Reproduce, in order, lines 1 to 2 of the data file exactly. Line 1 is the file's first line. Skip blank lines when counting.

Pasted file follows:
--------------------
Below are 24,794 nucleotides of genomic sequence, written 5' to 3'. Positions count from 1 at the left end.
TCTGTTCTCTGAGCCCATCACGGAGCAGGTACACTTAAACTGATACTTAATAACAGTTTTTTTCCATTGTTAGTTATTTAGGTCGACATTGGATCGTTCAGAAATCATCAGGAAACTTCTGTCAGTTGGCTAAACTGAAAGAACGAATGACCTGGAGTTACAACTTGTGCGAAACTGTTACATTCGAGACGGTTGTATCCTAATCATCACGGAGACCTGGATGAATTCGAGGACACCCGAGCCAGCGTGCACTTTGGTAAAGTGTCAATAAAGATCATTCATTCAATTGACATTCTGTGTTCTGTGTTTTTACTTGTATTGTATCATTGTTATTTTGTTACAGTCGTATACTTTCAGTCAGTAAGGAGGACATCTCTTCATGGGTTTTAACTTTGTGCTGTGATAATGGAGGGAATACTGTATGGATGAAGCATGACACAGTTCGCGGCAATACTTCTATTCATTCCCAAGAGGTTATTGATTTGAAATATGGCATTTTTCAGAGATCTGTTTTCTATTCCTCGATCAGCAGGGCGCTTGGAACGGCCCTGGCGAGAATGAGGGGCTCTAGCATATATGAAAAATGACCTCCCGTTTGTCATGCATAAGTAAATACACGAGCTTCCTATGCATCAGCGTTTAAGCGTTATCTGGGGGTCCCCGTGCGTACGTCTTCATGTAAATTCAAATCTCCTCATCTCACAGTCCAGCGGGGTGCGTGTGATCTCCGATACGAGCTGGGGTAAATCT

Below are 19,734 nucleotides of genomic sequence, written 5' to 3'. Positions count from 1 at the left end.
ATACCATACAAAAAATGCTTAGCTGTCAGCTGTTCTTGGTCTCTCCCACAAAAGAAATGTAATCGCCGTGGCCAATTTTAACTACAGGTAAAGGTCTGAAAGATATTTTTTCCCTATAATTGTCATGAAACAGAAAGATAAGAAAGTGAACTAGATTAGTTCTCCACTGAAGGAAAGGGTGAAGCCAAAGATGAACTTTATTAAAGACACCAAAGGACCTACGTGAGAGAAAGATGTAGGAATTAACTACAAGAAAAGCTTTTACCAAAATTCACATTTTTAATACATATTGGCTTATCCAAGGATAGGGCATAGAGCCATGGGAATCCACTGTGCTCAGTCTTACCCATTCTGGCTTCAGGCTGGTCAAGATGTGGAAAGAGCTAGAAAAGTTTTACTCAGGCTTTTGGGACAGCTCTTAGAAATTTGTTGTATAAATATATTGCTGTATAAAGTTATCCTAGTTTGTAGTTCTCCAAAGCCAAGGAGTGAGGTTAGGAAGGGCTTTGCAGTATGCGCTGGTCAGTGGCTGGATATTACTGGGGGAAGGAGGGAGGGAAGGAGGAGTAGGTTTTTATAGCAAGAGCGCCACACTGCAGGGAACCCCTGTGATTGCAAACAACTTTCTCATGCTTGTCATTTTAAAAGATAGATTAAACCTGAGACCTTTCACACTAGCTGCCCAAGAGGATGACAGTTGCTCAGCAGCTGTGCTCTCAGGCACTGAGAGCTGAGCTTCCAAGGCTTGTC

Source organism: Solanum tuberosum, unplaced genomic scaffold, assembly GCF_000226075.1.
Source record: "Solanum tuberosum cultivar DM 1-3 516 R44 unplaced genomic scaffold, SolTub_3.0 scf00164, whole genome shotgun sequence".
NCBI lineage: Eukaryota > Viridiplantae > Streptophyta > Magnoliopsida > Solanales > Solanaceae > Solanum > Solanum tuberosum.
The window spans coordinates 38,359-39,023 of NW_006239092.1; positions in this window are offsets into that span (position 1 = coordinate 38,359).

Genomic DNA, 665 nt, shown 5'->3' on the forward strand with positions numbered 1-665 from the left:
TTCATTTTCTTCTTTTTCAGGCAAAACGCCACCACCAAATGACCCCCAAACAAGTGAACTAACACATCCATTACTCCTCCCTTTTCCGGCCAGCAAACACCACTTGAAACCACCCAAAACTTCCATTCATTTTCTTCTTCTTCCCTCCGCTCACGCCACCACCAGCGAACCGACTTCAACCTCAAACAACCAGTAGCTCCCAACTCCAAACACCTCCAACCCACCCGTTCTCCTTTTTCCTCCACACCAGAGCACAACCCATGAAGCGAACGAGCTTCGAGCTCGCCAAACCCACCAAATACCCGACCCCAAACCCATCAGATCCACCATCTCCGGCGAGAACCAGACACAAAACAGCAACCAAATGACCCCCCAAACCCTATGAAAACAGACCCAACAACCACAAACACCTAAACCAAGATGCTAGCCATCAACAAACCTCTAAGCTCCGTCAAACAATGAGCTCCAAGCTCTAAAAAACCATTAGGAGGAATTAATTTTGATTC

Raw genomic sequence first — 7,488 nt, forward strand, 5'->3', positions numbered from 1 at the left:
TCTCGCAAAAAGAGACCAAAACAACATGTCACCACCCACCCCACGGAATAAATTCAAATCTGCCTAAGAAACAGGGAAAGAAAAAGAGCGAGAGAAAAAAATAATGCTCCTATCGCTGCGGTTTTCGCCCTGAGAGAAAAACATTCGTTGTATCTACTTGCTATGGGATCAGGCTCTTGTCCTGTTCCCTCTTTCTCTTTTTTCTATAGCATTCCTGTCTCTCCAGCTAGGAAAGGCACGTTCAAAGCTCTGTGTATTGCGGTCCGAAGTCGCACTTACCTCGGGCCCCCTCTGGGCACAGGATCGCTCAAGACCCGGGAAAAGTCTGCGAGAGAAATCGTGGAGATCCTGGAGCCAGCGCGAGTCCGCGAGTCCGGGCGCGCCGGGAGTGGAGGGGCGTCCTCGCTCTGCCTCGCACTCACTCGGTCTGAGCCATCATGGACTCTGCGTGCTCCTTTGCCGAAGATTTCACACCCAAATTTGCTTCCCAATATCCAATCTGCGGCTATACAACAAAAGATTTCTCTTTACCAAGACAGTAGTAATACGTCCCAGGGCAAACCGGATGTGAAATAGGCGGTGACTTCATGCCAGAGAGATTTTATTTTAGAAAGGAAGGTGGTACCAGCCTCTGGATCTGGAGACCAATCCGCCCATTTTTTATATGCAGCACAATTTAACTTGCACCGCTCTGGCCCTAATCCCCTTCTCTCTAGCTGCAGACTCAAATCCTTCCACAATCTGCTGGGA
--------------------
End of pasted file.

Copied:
Below are 24,794 nucleotides of genomic sequence, written 5' to 3'. Positions count from 1 at the left end.
TCTGTTCTCTGAGCCCATCACGGAGCAGGTACACTTAAACTGATACTTAATAACAGTTTTTTTCCATTGTTAGTTATTTAGGTCGACATTGGATCGTTCAGAAATCATCAGGAAACTTCTGTCAGTTGGCTAAACTGAAAGAACGAATGACCTGGAGTTACAACTTGTGCGAAACTGTTACATTCGAGACGGTTGTATCCTAATCATCACGGAGACCTGGATGAATTCGAGGACACCCGAGCCAGCGTGCACTTTGGTAAAGTGTCAATAAAGATCATTCATTCAATTGACATTCTGTGTTCTGTGTTTTTACTTGTATTGTATCATTGTTATTTTGTTACAGTCGTATACTTTCAGTCAGTAAGGAGGACATCTCTTCATGGGTTTTAACTTTGTGCTGTGATAATGGAGGGAATACTGTATGGATGAAGCATGACACAGTTCGCGGCAATACTTCTATTCATTCCCAAGAGGTTATTGATTTGAAATATGGCATTTTTCAGAGATCTGTTTTCTATTCCTCGATCAGCAGGGCGCTTGGAACGGCCCTGGCGAGAATGAGGGGCTCTAGCATATATGAAAAATGACCTCCCGTTTGTCATGCATAAGTAAATACACGAGCTTCCTATGCATCAGCGTTTAAGCGTTATCTGGGGGTCCCCGTGCGTACGTCTTCATGTAAATTCAAATCTCCTCATCTCACAGTCCAGCGGGGTGCGTGTGATCTCCGATACGAGCTGGGGTAAATCT